God: The Failed Hypothesis suffers two largely unavoidable problems. The first is this is, of necessity, science writing. For some, myself included, science and science terms can cause eyes to glaze over or heads to hurt. That said, Stenger, an emeritus professor of physics and astronomy at the University of Hawaii and an adjunct professor of philosophy at the University of Colorado, does an admirable job of trying to keep things basic enough for the average reader.
Second, those most likely to read the book are probably already members of the atheist congregation. Thus, those who most need to read and ponder Stenger’s arguments are those most unlikely to. Yet even if they do, I can hear them invoke a phrase astronomer Carl Sagan used in his 1980 public television series Cosmos: “The absence of evidence is not evidence of absence.”
This latter aspect is most problematic when Stenger strays from the strictly scientific (e.g., what does the scientific evidence show about the validity of intelligent design) to the philosophical (e.g., the question of evil). In these cases, he tends to support his conclusions with rather broad strokes. For example, he writes that if religious experiences were as deeply significant as religionists suggest, “then data would exist that even the most die-hard skeptic could not ignore.” Likewise, he asserts there is no independent evidence that “any” biblical prophecy has been fulfilled and there is no “incontrovertible physical data” confirming the events detailed in scripture. Such an approach does not, however, specifically refute the arguments of theists that as much as we may prefer it otherwise, questions of God’s existence are not always going to be the stuff of hard evidence. Stenger is prepared, though, noting that the fact such evidence should have been found produces the high probability necessary to draw a scientific conclusion that the God hypothesis has failed objective and scientific scrutiny. At bottom, though, it ultimately reflects the loggerheads between the two views.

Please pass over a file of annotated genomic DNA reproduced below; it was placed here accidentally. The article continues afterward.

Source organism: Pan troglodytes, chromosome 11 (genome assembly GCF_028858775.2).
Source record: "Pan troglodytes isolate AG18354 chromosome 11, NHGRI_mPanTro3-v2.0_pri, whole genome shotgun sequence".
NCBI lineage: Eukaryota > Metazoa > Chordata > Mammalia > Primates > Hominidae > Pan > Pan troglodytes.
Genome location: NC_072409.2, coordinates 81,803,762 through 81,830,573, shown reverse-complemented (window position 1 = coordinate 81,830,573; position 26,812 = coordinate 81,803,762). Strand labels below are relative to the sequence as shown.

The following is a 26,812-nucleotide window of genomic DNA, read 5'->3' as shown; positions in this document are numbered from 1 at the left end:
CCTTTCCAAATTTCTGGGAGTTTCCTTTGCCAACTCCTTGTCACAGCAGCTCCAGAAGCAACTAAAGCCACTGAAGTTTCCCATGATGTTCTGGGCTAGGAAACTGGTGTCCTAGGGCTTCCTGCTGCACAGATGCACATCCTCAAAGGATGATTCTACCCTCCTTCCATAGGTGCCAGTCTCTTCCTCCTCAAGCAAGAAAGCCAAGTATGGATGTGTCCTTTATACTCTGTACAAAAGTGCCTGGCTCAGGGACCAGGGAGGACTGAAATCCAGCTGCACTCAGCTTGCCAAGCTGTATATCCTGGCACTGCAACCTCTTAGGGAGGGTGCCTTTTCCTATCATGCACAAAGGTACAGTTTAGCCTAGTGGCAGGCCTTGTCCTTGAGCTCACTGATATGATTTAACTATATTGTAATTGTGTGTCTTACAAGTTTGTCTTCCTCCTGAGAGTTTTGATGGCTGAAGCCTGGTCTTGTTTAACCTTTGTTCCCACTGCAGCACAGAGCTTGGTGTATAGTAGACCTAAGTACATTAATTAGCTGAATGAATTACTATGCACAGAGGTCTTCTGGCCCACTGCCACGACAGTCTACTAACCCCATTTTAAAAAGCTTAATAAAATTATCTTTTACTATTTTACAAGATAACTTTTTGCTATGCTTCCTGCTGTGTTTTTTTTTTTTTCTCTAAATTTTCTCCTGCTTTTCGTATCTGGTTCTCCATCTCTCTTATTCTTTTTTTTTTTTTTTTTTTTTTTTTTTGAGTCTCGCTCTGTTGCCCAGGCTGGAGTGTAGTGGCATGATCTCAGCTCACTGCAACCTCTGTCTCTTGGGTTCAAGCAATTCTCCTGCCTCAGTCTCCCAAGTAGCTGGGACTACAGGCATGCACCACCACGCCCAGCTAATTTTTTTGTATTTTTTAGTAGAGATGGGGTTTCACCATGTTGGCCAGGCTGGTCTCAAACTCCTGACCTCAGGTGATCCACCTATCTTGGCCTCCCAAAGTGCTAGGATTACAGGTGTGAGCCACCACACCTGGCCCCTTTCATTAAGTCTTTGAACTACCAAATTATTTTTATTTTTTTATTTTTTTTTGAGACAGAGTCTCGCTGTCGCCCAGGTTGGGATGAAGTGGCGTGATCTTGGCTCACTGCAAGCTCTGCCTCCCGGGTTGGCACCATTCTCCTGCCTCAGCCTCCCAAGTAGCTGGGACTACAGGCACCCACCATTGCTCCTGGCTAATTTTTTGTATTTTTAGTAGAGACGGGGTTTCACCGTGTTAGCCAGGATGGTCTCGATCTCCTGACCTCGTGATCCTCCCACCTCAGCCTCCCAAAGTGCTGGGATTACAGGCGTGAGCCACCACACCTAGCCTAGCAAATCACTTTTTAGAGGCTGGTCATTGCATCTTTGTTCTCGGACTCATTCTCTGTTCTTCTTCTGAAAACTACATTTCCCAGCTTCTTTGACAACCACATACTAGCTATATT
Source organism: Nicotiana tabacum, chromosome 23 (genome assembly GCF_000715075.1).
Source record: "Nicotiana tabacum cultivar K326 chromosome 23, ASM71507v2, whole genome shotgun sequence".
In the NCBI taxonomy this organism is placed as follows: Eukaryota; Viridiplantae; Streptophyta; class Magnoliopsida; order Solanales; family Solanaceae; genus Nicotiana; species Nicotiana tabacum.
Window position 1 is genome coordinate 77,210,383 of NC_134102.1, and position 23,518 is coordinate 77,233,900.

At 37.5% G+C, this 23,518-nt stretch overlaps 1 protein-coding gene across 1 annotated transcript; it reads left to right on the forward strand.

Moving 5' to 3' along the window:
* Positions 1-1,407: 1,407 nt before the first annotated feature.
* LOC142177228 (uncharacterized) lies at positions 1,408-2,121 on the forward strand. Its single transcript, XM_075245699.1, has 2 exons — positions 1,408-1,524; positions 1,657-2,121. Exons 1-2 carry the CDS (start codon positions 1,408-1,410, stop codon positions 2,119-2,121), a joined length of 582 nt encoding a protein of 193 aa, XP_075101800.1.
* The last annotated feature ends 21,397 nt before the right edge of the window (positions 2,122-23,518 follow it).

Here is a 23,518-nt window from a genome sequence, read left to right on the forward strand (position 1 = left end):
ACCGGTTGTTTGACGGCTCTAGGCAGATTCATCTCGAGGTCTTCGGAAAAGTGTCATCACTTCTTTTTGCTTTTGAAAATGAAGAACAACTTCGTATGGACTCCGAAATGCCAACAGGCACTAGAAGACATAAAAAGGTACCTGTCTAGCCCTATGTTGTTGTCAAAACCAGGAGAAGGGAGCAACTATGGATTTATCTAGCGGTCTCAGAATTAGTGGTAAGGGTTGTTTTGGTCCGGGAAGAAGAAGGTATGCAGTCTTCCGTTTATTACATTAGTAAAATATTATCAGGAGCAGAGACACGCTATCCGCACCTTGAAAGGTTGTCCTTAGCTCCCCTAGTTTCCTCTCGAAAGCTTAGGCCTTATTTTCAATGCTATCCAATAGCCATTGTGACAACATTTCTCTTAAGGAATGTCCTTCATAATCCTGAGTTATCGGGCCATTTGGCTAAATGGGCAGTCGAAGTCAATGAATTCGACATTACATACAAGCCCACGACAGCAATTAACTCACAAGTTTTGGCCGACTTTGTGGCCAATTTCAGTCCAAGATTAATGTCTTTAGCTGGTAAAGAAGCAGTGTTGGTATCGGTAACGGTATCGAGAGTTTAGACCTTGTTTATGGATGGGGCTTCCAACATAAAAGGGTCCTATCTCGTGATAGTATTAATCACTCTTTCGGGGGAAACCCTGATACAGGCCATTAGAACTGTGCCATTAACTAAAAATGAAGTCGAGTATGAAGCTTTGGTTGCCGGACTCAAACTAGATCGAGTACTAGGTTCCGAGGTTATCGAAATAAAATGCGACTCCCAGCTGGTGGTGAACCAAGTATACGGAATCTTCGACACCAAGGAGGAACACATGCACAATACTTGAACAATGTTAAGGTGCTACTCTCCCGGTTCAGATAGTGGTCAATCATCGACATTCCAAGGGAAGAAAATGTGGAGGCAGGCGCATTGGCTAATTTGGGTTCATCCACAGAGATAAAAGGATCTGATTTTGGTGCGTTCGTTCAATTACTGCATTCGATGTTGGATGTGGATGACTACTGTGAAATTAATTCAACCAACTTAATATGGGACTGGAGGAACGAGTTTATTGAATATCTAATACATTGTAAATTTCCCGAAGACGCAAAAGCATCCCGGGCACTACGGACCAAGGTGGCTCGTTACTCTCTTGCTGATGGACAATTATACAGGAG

Some may find Stenger’s conclusion that “we are just a product of circumstance and chance” disconcerting, if not downright depressing. Apparently cognizant of that, Stenger’s last chapter is called “Living in the Godless Universe” and uses it to flesh out his position that belief in a deity is not a prerequisite to finding meaning, wonder and awe in life and the universe.
God: The Failed Hypothesis has its limitations and flaws. All things considered, though, it is a valuable contribution to a growing list of modern works that raise serious and legitimate questions about the basis of religion and its acceptance and impact in the 21st century.
Why should we worship a God who allows acts that we regard as unspeakable? If God has a different conception of evil from ours, then so much the worse for God. He is then nothing more than an evil potentate.
Victor J. Stenger, God: The Failed Hypothesis